Experimentally measuring the elastic properties of thin biological surfaces is non-trivial, particularly when they are curved. One technique that may be used is the indentation of a thin sheet of material by a rigid indenter, while measuring the applied force and displacement. This gives immediate information on the fracture strength of the material (from the force required to puncture), but it is also theoretically possible to determine the elastic properties by comparing the resulting force–displacement curves with a mathematical model. Existing mathematical studies generally assume that the elastic surface is initially flat, which is often not the case for biological membranes. We previously outlined a theory for the indentation of curved isotropic, incompressible, hyperelastic membranes (with no bending stiffness) which breaks down for highly curved surfaces, as the entire membrane becomes wrinkled. Here, we introduce the effect of bending stiffness, ensuring that energy is required to change the shell shape without stretching, and find that commonly neglected terms in the shell equilibrium equation must be included. The theory presented here allows for the estimation of shape- and size-independent elastic properties of highly curved surfaces via indentation experiments, and is particularly relevant for biological surfaces.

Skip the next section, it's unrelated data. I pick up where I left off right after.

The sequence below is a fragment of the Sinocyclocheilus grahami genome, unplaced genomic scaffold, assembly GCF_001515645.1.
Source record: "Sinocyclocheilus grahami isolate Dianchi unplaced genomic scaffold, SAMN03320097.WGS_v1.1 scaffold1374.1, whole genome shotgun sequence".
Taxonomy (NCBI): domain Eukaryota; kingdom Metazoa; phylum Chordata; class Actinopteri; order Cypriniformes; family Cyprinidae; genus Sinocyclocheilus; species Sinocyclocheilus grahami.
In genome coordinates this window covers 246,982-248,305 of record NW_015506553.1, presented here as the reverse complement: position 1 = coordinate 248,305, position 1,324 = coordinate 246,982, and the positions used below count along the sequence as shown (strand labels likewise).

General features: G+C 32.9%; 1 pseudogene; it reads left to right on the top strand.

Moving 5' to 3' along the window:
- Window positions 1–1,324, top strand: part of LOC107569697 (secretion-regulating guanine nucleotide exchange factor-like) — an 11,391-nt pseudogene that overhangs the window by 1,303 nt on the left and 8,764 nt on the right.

|Number of pages||18|
|Journal||Proceedings of the Royal Society A: Mathematical, Physical & Engineering Sciences|
|Early online date||24 Jan 2018|
|Publication status||Published - Jan 2018|